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Abu Dhabi, UAEFriday 18 January 2019

Acceleration of reforms and more private sector jobs will reduce reliance on oil

Countries have to continue to wean themselves off oil income

“In order to promote the private sector, the public sector must decrease," said Martin Hvidt, author of the report. Leslie Pableo for The National 
“In order to promote the private sector, the public sector must decrease," said Martin Hvidt, author of the report. Leslie Pableo for The National 

Arabian Gulf countries need to accelerate reforms that include the downsizing of the public sector’s role in the economy and creating more private sector jobs to further lower dependence on oil income, according to the author of an Arab Strategy Forum report.

“A new model that promotes more diversification, that promotes more private sector development has to be implemented,” said Martin Hvidt, the author of the report and the associate professor at the Centre for Contemporary Middle East Studies at the University of South Denmark. “In order to promote the private sector, the public sector must decrease.”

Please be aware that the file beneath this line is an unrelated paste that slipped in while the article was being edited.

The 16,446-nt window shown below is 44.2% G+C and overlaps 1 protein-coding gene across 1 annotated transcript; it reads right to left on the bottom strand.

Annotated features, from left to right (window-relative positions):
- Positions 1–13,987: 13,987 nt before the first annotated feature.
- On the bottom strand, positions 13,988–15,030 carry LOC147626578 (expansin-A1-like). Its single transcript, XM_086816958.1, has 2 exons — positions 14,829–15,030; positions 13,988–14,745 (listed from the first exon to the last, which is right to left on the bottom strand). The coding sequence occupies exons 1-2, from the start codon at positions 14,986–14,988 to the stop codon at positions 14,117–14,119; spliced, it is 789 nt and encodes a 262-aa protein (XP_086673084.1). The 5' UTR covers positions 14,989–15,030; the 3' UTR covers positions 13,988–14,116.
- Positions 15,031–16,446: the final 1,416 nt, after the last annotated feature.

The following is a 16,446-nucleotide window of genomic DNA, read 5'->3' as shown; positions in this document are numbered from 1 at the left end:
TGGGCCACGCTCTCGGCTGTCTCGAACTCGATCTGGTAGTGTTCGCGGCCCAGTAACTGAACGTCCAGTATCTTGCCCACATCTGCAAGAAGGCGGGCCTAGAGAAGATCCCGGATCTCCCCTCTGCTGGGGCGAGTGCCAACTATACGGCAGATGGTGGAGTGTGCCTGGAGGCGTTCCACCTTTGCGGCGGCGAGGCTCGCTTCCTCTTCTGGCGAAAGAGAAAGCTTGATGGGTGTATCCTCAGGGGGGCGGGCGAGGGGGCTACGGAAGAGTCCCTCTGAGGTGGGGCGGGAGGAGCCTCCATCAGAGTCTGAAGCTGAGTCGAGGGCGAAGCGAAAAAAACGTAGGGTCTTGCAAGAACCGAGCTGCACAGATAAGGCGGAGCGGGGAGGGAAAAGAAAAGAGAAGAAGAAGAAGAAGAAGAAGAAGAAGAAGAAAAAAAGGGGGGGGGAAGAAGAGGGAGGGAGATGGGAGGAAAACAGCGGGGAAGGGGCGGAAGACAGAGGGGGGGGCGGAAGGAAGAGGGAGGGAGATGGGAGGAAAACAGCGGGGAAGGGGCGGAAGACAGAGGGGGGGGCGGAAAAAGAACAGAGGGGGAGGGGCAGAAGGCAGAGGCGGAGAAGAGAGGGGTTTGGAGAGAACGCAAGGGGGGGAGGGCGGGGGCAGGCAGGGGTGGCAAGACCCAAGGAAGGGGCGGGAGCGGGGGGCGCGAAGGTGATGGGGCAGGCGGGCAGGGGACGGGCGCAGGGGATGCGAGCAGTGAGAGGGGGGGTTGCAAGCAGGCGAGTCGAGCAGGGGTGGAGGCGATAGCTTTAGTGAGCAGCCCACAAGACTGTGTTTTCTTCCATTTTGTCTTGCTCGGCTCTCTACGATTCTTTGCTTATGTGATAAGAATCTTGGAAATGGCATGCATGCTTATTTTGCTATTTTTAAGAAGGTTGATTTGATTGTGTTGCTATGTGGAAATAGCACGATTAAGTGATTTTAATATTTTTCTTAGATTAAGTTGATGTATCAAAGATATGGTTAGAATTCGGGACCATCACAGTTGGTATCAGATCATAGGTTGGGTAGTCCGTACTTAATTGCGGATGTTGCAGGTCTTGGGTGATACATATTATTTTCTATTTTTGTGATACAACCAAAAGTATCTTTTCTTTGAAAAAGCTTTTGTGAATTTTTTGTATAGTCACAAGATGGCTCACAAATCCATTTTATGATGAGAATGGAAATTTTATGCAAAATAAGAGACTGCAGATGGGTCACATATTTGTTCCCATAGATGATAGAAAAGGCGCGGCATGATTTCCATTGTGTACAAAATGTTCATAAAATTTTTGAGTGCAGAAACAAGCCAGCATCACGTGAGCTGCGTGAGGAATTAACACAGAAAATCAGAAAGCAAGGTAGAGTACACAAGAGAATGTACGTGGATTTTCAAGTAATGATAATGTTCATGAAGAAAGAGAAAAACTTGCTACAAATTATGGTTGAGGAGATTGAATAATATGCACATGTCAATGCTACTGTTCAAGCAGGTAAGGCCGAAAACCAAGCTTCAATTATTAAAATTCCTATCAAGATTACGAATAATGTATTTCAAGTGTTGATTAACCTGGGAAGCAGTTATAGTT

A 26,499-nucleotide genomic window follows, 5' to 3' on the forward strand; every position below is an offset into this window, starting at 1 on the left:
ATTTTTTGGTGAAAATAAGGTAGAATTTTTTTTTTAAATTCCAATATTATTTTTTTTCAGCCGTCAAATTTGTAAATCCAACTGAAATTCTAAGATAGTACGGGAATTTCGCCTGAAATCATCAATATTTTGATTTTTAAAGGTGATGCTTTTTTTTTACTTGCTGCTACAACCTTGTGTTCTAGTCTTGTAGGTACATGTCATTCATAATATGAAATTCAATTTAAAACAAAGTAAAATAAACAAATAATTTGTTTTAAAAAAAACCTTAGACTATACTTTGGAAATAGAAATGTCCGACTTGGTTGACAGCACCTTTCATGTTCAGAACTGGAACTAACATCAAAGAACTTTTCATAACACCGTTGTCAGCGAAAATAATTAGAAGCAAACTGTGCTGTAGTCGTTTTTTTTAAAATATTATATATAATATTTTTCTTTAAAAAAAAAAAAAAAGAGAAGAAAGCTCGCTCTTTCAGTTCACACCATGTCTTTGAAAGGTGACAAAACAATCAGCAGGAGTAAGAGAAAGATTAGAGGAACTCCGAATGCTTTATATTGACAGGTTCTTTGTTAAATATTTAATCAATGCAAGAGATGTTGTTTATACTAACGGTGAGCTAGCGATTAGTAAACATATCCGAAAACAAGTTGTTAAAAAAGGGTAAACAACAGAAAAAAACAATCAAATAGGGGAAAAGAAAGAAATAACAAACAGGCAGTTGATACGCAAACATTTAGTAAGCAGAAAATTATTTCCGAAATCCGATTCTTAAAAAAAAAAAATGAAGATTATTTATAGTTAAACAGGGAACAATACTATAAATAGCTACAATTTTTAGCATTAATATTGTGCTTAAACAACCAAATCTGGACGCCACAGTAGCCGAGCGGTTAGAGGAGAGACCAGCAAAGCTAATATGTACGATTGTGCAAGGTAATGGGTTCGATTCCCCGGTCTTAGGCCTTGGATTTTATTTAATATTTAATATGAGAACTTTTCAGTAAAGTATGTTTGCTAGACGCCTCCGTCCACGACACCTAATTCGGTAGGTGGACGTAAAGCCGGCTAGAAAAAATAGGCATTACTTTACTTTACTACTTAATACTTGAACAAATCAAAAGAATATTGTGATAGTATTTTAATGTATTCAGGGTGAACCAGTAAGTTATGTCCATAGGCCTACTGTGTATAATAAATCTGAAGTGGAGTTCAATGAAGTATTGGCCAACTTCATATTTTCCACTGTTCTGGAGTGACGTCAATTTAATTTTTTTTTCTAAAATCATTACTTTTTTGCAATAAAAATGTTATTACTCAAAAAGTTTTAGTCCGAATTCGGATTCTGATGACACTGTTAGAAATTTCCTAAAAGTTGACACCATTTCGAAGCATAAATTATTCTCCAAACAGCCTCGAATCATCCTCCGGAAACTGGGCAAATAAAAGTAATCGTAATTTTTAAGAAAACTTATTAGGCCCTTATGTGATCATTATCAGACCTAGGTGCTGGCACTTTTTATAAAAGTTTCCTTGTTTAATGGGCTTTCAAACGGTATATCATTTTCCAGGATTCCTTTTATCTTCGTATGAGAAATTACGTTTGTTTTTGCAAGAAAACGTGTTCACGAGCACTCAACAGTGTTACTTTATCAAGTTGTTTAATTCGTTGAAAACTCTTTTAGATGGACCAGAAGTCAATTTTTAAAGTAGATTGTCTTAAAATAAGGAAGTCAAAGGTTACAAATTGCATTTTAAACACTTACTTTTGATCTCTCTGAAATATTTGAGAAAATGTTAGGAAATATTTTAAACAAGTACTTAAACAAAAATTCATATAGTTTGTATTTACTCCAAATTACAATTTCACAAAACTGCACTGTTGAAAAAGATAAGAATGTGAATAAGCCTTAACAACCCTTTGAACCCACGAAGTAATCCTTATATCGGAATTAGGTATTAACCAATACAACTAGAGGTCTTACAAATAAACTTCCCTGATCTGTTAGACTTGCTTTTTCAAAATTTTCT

Governments need to speed up reforms to insulate their oil-based economies from market fluctuations in oil prices, which creates economic instability, the report said. The Forum, which takes place annually in Dubai, is a platform for forecasting the geopolitical and economic events regionally and globally.

Gulf countries are currently implementing some reforms to wean their economies off oil income. These measures include increasing energy and electricity prices and introducing taxes, such as a 5 per cent VAT implemented in Saudi Arabia and the UAE this year.

The UAE is leading reforms, with the non-oil sector contributing to 70 per cent of the gross domestic product, a percentage that is expected to rise to 80 per cent by 2021.

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VAT and other levies, such as the excise tax introduced in Saudi Arabia and the UAE on sugary drinks and tobacco, are “low hanging fruits,” according to Mr Hvidt.

More serious reforms are needed including the creation of private sector jobs for an estimated 500,000 young nationals, mostly in Saudi Arabia, that are expected to join the workforce in the next decade, he said.

“Demographics is not a gift if people are not employed,” he said.

To stimulate private sector development, productivity has to increase, development plans have to be implemented and the education sector has to be reformed.

Updated: December 11, 2018 10:37 AM

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